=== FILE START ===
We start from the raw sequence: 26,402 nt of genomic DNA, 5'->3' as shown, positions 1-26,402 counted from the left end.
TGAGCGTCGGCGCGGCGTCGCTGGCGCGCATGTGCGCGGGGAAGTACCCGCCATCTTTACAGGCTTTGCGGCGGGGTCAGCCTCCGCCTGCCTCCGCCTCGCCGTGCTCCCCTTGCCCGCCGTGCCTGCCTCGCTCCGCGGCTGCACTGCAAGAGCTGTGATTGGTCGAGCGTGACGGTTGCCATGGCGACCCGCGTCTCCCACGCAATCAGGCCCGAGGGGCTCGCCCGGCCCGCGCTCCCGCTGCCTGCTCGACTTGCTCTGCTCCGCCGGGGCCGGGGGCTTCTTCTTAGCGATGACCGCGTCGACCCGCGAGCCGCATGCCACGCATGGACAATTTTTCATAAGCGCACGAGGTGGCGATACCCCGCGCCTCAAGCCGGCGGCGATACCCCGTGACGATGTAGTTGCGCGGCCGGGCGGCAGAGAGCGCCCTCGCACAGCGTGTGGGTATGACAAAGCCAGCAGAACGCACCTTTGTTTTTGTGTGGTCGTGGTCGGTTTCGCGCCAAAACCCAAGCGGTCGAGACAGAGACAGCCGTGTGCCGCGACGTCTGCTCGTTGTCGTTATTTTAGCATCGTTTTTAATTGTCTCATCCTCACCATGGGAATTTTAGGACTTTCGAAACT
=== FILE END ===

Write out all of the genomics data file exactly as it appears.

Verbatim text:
We start from the raw sequence: 26,402 nt of genomic DNA, 5'->3' as shown, positions 1-26,402 counted from the left end.
TGAGCGTCGGCGCGGCGTCGCTGGCGCGCATGTGCGCGGGGAAGTACCCGCCATCTTTACAGGCTTTGCGGCGGGGTCAGCCTCCGCCTGCCTCCGCCTCGCCGTGCTCCCCTTGCCCGCCGTGCCTGCCTCGCTCCGCGGCTGCACTGCAAGAGCTGTGATTGGTCGAGCGTGACGGTTGCCATGGCGACCCGCGTCTCCCACGCAATCAGGCCCGAGGGGCTCGCCCGGCCCGCGCTCCCGCTGCCTGCTCGACTTGCTCTGCTCCGCCGGGGCCGGGGGCTTCTTCTTAGCGATGACCGCGTCGACCCGCGAGCCGCATGCCACGCATGGACAATTTTTCATAAGCGCACGAGGTGGCGATACCCCGCGCCTCAAGCCGGCGGCGATACCCCGTGACGATGTAGTTGCGCGGCCGGGCGGCAGAGAGCGCCCTCGCACAGCGTGTGGGTATGACAAAGCCAGCAGAACGCACCTTTGTTTTTGTGTGGTCGTGGTCGGTTTCGCGCCAAAACCCAAGCGGTCGAGACAGAGACAGCCGTGTGCCGCGACGTCTGCTCGTTGTCGTTATTTTAGCATCGTTTTTAATTGTCTCATCCTCACCATGGGAATTTTAGGACTTTCGAAACT